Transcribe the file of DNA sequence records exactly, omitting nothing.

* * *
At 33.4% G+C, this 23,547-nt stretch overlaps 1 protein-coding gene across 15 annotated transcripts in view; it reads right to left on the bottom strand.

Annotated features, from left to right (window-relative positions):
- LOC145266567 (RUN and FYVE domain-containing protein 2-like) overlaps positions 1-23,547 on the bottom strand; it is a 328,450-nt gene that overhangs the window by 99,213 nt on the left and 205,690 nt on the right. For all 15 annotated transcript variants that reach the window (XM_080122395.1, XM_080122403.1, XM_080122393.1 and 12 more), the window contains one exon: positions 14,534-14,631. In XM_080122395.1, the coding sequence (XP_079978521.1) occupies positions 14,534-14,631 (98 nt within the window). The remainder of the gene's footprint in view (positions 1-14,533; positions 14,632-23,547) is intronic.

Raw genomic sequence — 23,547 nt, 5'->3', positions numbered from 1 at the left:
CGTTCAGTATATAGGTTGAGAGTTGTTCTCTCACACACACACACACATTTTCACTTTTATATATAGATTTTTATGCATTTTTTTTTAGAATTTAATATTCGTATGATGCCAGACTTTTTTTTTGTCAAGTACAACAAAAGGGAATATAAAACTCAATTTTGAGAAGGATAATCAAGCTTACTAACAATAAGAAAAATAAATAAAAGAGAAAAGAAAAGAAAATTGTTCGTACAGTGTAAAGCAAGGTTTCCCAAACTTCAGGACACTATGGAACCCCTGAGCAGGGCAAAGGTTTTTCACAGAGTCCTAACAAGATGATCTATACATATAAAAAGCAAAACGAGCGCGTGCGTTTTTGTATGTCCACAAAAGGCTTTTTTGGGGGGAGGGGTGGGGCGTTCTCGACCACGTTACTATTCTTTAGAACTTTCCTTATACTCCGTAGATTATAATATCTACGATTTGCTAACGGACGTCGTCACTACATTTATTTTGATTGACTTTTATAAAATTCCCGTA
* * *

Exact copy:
At 33.4% G+C, this 23,547-nt stretch overlaps 1 protein-coding gene across 15 annotated transcripts in view; it reads right to left on the bottom strand.

Annotated features, from left to right (window-relative positions):
- LOC145266567 (RUN and FYVE domain-containing protein 2-like) overlaps positions 1-23,547 on the bottom strand; it is a 328,450-nt gene that overhangs the window by 99,213 nt on the left and 205,690 nt on the right. For all 15 annotated transcript variants that reach the window (XM_080122395.1, XM_080122403.1, XM_080122393.1 and 12 more), the window contains one exon: positions 14,534-14,631. In XM_080122395.1, the coding sequence (XP_079978521.1) occupies positions 14,534-14,631 (98 nt within the window). The remainder of the gene's footprint in view (positions 1-14,533; positions 14,632-23,547) is intronic.

Raw genomic sequence — 23,547 nt, 5'->3', positions numbered from 1 at the left:
CGTTCAGTATATAGGTTGAGAGTTGTTCTCTCACACACACACACACATTTTCACTTTTATATATAGATTTTTATGCATTTTTTTTTAGAATTTAATATTCGTATGATGCCAGACTTTTTTTTTGTCAAGTACAACAAAAGGGAATATAAAACTCAATTTTGAGAAGGATAATCAAGCTTACTAACAATAAGAAAAATAAATAAAAGAGAAAAGAAAAGAAAATTGTTCGTACAGTGTAAAGCAAGGTTTCCCAAACTTCAGGACACTATGGAACCCCTGAGCAGGGCAAAGGTTTTTCACAGAGTCCTAACAAGATGATCTATACATATAAAAAGCAAAACGAGCGCGTGCGTTTTTGTATGTCCACAAAAGGCTTTTTTGGGGGGAGGGGTGGGGCGTTCTCGACCACGTTACTATTCTTTAGAACTTTCCTTATACTCCGTAGATTATAATATCTACGATTTGCTAACGGACGTCGTCACTACATTTATTTTGATTGACTTTTATAAAATTCCCGTA